When Jose Fernandez died near the end of last season, like everybody else, I thought it was a great tragedy to have one of the great, young ball players cut down as he was coming into his prime.
And then the police investigation concluded.
In my mind, this no longer was a tragedy, but a matter of pure stupidity. Alcohol and cocaine in his system while operating a boat at way too high a speed with way too little visibility which killed not only himself, but two other men as well.
Sure, it’s still sad to see three lives ended, but you can only feel so bad when the damage is self-inflicted. We all knew the Jose story about how he came over from Cuba. How he dove into the water risking his own life to save his mother who had fallen overboard. It was and still is an amazing tale of the lengths people without freedom will go to to be free. It’s inspiring. It also seems like a waste considering the manner in which he died.
I’m not a Marlins fan, but I am a baseball fan and, as such, truly enjoyed watching him pitch and perform on the baseball field. I also really loved when he hit a homer against the Braves and pimped it so hard that Brian McCann – the self-appointed sheriff of the unwritten rules of the game – took offense and the benches cleared. Because fuck Brian McCann.
When the news came out last week that the Marlins were planning to erect a statue of Fernandez in his memory outside Marlins Park, I found it an incredibly hard pill to swallow. How could they possibly do such a thing to memorialize a man whose life was cut off so suddenly because of such a dumb decision that left a family without their loved one and an unborn daughter fatherless?
It seemed as if I was in the overwhelming majority on that as well. Most of the comments and reactions I read on articles posted by ESPN and Yahoo and various other sites seemed to convey similar arguments against the statue. I say majority because it wasn’t everybody. There was a noticeable contingent of people, be they Marlins fans, fellow Cubans or just plain, ole Jose Fernandez fans, who were very in favor of the statue because of what the player meant to his team, his community and his people. They were willing to, maybe not overlook the circumstances around his death, but accepting of that as just a footnote to a story of an otherwise beloved individual who impacted them in some way.
And that came off crazy to me.
This is Jose Reyes. He came to the Major Leagues in 2003 with MY team, the New York Mets. From the day he arrived, I was a fan. He was young, exciting and seemed to be having the time of his life in every game. He became the best shortstop in the history of my favorite club and when he left for greener pastures as a free agent, I watched many slide shows of his finest Met moments to the tune of Adele’s “Someone Like You”. (Not even a joke.)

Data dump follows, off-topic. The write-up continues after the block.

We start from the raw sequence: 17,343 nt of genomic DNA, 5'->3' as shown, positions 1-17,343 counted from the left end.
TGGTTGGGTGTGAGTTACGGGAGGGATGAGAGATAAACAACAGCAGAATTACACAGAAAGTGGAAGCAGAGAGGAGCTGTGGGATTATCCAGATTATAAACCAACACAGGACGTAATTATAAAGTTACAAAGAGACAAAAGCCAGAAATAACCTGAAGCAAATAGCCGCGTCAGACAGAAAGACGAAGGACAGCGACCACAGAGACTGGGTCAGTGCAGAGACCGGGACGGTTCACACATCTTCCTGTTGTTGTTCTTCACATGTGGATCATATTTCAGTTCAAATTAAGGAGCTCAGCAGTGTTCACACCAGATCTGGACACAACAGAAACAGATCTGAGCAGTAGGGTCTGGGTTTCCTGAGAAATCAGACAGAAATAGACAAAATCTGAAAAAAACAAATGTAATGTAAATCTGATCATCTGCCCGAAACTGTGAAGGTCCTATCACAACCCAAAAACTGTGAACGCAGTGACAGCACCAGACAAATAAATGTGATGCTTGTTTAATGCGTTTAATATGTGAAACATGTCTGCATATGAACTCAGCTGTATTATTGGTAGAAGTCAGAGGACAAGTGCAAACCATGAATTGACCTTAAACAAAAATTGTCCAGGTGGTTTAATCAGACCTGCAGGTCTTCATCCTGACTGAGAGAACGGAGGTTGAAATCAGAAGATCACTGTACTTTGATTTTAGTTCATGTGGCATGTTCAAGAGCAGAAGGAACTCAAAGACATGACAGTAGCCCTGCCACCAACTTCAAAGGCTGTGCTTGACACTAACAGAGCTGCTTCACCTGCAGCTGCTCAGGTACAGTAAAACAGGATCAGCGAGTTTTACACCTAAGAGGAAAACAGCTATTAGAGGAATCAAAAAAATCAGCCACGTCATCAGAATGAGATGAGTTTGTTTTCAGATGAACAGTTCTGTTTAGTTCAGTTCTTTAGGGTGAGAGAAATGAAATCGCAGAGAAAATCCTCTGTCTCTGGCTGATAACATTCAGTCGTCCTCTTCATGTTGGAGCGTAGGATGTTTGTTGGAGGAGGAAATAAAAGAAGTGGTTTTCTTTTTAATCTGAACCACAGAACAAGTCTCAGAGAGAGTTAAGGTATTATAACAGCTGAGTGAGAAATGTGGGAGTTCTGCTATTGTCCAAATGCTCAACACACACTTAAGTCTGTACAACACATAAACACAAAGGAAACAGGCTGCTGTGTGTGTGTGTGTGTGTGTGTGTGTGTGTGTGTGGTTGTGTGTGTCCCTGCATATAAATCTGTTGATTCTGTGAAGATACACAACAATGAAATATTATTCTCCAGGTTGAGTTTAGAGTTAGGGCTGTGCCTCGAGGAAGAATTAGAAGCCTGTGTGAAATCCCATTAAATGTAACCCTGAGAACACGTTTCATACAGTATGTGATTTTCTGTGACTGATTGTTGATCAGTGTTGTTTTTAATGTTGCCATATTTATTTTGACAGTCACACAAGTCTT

Reyes eventually returned to the Mets last season, but under very different circumstances. After the 2015 season, Reyes was involved in an incident while vacationing in Hawaii where he apparently got physical with his wife that resulted in injuries and her being transported to a hospital. There were never charges filed as Mrs. Reyes declined to cooperate with law enforcement, but something happened. Not the good kind of something either.
Jose Reyes was suspended by MLB from the beginning of the 2016 season because of this and – upon his reinstatement – was unconditionally released by the Colorado Rockies who chose to eat the remaining guaranteed money on his contract (a pro-rated $22M for 2016 and $21.46M for 2017) rather than have him remain a member of their ballclub. He was signed by the Mets, the team that raised him, where he had enough goodwill built up with the organization and fan base that it was probably the only destination he could go without the backlash being too severe.
A situation like Jose Reyes’ puts you in a tough position as a fan. You want your team to win. You want your team to get the best players available and, let’s be honest, Jose Reyes was definitely an upgrade on the roster for where the Mets were at the time of his signing. Baseball players – and athletes – in general are no saints. They get into all types of shit just like anybody else. But there’s a fine line between womanizing or partying and beating your spouse to the point where she needs to be hospitalized.
You don’t want to trivialize the situation by any means, but Reyes never had an issue before that. Maybe it was just a one-time thing. But a one-time thing is still very not OK. But remember when Jose was leading off during that awesome 2006 season? You loved him! Yes, but all the evidence seems to point to him beating his wife whether there were charges filed or not.
I want to be able to cheer for Jose Reyes, but every time I do, I catch myself and remember what he – allegedly – did. And that sucks because, as a fan, he’s brought me incredible joy for over a decade. It’s just something I’ll never be able to fully put out of my head while he continues to play for my team.
Which brings me back to Jose Fernandez. The idea that people would support such a statue seemed absolutely ludicrous to me. Until I remembered my own struggle with wanting, trying (choosing?) to remember the best of Jose Reyes.
I can just imagine a little kid in ten years walking with his dad and coming up to the statue of Fernandez and having the following exchange:
Kid: Dad, who’s this?
Dad: This is Jose Fernandez. He was on his way to becoming one of the best pitchers maybe ever before he made some bad decisions and died.
Kid: Oh…how are we supposed to feel about this?
Dad: I don’t know, son. I don’t know.
In this day and age, we know and hear everything about everybody. When it comes to the stories like these, it shows that it’s not always a good thing. Sometimes, you just want your heroes to stay your heroes.